4 Ways Casting Agents can nail their next Stunt Audition!
4 ways Casting Directors can nail their next stunt audition!
Casting directors, I know you know the feeling of dread when you have to cast a stunt role. As a stunt performer, I share the dread of going to an audition, in a tiny room with little to no pads or safety gear, where we are asked to demonstrate the unique skills that make us valuable. More often than not we’re told to “not do anything too big” and just talk about our skills.
How in the world would a casting agent trust us to deliver on the day of filming? Even more important, if I was the stunt coordinator, how would I trust the performer to be skilled and safe? I’ve worked with enough people who’s only skill was ‘talking their way in’ to know it’s not a great solution.
I recently rediscovered a water gun commercial I did 13 years ago and it reminded me: this audition was one of the best-run auditions I’d ever experienced. Here’s 4 reasons why, with the video of the ad spots at the end.
It was held at a proper venue.
Casting wanted people with acrobatic skills so they rented out a gymnastics gym to use. Every modern stunt person worth their salt is accustomed to a spring floor. There were also pads and boxes that could be arranged in configurations to ensure safety, which allowed us to give the best performance possible. This is the most important suggestion and integral to points 2 and 3.
2. They had a standard skill to evaluate.
We were all required to demonstrate a wall flip, where you would run up the wall and do a backflip. Making that part of the audition process was an instant standard to achieve, and they could weed out the non-acrobats. Because they had a proper venue (see #1) with safety gear it was easily achievable.
3. They allowed us the freedom to showcase our other relevant skills.
The next part of the audition was 15 seconds of whatever you wanted to do on the spring floor. Remember #1? The boxes and pads available allowed us to be creative with the environment. We were able to demonstrate abilities that weren’t previously considered, or that casting perhaps wouldn’t have even known to ask about.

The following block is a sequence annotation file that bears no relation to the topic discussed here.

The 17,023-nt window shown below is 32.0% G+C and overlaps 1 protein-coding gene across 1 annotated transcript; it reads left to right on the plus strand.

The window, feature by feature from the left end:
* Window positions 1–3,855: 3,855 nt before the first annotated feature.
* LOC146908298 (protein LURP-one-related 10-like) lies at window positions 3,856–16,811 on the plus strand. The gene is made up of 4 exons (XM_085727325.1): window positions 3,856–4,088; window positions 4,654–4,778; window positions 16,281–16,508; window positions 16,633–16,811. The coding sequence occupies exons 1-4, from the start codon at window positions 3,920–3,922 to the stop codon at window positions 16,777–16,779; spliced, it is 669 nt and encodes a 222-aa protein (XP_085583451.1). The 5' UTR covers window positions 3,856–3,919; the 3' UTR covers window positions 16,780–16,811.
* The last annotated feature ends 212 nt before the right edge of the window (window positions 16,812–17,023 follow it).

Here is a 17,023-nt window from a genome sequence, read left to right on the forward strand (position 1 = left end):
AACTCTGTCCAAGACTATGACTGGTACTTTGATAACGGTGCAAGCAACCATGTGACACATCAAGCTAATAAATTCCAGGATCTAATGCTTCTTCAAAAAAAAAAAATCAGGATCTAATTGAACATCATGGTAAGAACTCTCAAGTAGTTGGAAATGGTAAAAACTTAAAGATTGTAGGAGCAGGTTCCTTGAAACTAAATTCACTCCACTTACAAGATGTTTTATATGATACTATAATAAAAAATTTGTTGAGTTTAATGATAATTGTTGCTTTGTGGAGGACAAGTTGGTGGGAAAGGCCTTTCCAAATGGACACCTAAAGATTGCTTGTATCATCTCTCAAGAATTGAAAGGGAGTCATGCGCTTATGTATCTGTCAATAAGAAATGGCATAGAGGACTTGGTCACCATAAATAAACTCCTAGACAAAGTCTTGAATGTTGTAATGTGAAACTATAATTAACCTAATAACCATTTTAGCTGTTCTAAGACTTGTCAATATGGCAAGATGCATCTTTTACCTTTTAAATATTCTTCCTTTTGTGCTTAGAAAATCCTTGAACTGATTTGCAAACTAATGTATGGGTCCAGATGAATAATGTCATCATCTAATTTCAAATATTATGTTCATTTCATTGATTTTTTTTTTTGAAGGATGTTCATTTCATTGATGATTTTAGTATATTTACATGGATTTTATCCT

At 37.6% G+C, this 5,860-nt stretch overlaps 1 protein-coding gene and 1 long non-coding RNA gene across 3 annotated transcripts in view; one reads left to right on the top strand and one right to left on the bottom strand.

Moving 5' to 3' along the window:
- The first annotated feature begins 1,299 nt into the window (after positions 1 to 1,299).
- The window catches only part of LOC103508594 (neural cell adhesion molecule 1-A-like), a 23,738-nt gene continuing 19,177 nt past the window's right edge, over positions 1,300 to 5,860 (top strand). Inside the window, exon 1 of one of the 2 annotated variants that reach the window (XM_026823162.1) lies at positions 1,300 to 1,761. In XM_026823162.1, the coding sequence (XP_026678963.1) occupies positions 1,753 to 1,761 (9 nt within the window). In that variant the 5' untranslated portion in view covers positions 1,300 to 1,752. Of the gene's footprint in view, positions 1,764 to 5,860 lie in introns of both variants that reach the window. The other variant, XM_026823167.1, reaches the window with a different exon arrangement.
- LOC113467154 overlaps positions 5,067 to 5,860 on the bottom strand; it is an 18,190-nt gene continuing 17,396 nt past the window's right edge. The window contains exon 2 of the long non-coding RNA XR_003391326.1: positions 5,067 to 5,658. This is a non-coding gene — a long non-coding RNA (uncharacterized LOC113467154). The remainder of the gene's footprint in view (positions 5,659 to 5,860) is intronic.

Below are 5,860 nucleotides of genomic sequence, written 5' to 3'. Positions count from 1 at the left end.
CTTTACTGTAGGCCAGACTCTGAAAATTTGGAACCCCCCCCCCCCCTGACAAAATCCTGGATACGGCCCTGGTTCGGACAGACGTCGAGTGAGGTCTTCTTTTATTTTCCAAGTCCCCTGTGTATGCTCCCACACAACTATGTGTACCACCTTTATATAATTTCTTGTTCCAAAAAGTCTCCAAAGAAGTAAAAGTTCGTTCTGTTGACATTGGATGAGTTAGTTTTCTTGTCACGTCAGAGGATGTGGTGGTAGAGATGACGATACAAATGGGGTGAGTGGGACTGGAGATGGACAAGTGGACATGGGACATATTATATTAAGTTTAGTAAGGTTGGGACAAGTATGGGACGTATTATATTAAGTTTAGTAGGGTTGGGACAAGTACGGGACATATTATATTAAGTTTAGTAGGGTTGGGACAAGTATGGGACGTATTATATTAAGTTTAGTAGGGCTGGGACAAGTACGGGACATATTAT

4. Have a stunt coordinator present.
This is a bonus one, and though this particular commercial didn’t do it- I’d recommend it. Having the Stunt Coordinator present will create deeper communication. They’ll be more familiar with the skills needed, and can convey the auditioners that are talented vs the ones just winging it. Experienced stunt performers know that if you wing it during the audition you might get lucky, but during the shoot day, your luck might run out. Safety, time, and money are all at risk by not having a knowledgeable voice contributing during the casting process.
So the next time you work a casting call for Stunts, ask the following to get the absolute perfect match for the gig:
What venue can we use to audition?
Is there a standard skill to evaluate?
Can we let them showcase their unique skillset?
Is the Stunt Coordinator available to participate?
I hope this helps you and check out the commercial below. We had a blast making it.
T. Ryan Mooney is a world traveling Stunt Coordinator who’s love for water gun wars is unrelenting